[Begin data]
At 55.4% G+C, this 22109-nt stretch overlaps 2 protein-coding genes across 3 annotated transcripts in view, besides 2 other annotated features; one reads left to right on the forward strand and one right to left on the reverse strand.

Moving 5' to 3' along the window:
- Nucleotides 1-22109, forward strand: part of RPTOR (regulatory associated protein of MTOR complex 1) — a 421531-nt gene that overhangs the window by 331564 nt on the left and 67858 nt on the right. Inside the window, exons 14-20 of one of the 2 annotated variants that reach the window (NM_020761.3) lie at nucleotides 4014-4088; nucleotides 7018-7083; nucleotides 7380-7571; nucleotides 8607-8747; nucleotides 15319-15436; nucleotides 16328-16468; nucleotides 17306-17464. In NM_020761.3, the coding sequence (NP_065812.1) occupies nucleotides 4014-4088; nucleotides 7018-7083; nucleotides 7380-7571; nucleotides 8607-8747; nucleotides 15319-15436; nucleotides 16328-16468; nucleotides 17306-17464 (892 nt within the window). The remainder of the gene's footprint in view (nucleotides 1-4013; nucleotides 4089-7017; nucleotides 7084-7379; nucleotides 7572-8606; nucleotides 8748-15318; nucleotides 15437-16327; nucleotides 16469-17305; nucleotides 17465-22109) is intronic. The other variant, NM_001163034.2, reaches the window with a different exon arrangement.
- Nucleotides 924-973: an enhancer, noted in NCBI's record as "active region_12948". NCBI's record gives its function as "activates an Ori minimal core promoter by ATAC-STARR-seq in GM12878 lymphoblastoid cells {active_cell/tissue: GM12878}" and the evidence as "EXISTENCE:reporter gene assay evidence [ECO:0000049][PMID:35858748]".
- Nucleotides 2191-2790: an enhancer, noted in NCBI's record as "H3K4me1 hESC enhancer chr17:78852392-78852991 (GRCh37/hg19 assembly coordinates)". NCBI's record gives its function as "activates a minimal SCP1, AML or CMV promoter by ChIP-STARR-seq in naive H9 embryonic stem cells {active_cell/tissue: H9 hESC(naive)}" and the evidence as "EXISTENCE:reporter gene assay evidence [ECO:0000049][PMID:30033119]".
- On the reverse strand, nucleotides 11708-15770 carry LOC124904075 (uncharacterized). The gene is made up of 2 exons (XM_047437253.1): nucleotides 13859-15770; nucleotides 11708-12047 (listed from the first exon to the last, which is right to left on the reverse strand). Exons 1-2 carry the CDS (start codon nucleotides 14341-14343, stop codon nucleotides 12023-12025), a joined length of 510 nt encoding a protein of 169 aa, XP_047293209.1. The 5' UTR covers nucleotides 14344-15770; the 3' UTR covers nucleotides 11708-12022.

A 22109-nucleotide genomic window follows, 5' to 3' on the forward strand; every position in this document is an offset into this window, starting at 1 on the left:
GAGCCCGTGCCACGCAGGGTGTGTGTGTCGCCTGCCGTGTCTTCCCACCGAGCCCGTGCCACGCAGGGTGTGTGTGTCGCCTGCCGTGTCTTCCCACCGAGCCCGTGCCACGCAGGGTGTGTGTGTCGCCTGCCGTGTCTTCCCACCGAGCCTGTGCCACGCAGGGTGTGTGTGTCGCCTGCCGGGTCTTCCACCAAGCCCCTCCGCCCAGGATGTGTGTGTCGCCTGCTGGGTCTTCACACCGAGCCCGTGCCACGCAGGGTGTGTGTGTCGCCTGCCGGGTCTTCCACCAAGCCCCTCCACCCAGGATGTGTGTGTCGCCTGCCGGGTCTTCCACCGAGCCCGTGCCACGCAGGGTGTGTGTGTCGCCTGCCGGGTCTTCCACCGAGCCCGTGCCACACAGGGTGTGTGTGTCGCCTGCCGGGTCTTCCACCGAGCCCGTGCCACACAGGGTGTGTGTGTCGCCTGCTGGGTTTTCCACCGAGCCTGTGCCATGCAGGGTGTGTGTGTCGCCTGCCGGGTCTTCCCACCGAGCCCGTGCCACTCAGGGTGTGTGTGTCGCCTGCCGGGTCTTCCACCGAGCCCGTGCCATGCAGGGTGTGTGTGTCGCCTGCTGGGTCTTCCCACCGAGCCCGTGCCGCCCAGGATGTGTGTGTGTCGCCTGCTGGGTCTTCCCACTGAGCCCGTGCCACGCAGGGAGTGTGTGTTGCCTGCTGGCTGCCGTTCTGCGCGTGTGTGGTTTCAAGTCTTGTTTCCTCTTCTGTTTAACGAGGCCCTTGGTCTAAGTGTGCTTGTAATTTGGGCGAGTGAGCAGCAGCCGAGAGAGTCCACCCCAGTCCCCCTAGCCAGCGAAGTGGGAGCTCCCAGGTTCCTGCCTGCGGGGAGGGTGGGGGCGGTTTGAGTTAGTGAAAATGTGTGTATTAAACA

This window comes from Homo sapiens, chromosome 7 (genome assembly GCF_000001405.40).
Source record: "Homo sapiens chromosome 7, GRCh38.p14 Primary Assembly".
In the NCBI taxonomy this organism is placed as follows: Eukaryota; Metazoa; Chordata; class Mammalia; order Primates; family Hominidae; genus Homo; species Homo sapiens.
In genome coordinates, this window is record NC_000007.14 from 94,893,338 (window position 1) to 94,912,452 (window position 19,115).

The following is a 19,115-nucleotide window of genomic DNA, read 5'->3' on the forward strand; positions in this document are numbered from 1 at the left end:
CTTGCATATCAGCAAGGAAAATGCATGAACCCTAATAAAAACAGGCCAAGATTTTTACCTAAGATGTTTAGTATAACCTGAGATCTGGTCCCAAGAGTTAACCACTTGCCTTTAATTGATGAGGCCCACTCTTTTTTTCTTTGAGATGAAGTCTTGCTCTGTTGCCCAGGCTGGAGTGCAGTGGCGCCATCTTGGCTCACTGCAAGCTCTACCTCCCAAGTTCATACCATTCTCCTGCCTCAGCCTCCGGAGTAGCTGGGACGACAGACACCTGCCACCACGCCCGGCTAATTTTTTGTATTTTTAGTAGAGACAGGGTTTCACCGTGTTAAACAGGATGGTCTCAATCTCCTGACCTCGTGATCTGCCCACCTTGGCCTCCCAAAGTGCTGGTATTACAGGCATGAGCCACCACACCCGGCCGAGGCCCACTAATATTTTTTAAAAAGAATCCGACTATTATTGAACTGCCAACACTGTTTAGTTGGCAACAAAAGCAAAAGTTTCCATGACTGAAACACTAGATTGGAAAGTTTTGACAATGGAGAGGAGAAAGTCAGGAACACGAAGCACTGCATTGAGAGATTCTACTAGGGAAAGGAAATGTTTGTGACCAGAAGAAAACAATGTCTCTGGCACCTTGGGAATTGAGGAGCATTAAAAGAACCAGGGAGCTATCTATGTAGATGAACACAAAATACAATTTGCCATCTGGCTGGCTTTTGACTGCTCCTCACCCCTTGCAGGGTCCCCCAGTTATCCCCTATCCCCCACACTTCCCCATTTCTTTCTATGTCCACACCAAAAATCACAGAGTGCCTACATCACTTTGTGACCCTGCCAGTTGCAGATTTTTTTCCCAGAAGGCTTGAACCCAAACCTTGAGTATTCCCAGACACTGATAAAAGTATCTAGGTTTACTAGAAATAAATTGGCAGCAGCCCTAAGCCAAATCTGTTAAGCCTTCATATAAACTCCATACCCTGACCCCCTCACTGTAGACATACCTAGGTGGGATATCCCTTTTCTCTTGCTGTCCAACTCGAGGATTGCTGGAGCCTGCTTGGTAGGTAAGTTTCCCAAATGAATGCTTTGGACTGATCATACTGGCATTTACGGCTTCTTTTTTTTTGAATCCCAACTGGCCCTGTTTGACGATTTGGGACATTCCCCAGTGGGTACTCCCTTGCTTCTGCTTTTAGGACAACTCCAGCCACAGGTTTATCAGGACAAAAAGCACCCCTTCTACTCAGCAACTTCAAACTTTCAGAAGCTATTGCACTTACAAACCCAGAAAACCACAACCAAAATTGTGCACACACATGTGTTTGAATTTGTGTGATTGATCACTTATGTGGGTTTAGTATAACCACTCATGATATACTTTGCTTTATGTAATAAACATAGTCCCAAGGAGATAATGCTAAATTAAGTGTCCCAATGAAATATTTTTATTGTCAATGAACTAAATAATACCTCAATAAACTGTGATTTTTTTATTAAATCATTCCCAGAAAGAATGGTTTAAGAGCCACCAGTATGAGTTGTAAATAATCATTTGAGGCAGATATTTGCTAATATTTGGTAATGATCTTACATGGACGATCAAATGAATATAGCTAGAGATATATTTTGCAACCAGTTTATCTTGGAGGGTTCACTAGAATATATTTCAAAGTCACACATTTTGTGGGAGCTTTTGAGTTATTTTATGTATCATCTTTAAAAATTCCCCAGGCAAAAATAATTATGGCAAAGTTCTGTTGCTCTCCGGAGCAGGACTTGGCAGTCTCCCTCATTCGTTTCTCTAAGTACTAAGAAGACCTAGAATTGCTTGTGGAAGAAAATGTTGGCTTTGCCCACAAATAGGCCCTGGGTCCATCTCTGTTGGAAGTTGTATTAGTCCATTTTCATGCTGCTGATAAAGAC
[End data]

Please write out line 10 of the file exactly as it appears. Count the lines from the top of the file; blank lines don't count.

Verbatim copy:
Source record: "Homo sapiens chromosome 7, GRCh38.p14 Primary Assembly".